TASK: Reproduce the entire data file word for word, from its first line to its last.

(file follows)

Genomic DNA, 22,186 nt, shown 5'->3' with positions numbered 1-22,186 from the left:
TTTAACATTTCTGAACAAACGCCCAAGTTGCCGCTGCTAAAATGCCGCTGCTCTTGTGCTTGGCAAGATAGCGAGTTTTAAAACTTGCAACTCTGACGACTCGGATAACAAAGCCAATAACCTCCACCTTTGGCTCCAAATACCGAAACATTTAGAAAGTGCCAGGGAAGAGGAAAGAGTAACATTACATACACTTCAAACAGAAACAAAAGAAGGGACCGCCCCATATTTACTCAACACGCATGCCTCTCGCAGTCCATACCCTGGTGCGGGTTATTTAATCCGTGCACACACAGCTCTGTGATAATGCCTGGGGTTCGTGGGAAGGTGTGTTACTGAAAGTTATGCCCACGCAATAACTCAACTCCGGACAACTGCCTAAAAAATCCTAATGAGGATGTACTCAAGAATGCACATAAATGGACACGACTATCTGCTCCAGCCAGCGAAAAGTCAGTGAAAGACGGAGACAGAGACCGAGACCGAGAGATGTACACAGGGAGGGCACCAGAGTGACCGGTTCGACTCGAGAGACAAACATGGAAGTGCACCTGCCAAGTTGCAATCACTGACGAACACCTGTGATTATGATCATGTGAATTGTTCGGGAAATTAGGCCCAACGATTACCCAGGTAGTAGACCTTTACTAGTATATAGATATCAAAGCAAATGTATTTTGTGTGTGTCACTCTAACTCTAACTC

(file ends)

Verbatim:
Genomic DNA, 22,186 nt, shown 5'->3' with positions numbered 1-22,186 from the left:
TTTAACATTTCTGAACAAACGCCCAAGTTGCCGCTGCTAAAATGCCGCTGCTCTTGTGCTTGGCAAGATAGCGAGTTTTAAAACTTGCAACTCTGACGACTCGGATAACAAAGCCAATAACCTCCACCTTTGGCTCCAAATACCGAAACATTTAGAAAGTGCCAGGGAAGAGGAAAGAGTAACATTACATACACTTCAAACAGAAACAAAAGAAGGGACCGCCCCATATTTACTCAACACGCATGCCTCTCGCAGTCCATACCCTGGTGCGGGTTATTTAATCCGTGCACACACAGCTCTGTGATAATGCCTGGGGTTCGTGGGAAGGTGTGTTACTGAAAGTTATGCCCACGCAATAACTCAACTCCGGACAACTGCCTAAAAAATCCTAATGAGGATGTACTCAAGAATGCACATAAATGGACACGACTATCTGCTCCAGCCAGCGAAAAGTCAGTGAAAGACGGAGACAGAGACCGAGACCGAGAGATGTACACAGGGAGGGCACCAGAGTGACCGGTTCGACTCGAGAGACAAACATGGAAGTGCACCTGCCAAGTTGCAATCACTGACGAACACCTGTGATTATGATCATGTGAATTGTTCGGGAAATTAGGCCCAACGATTACCCAGGTAGTAGACCTTTACTAGTATATAGATATCAAAGCAAATGTATTTTGTGTGTGTCACTCTAACTCTAACTC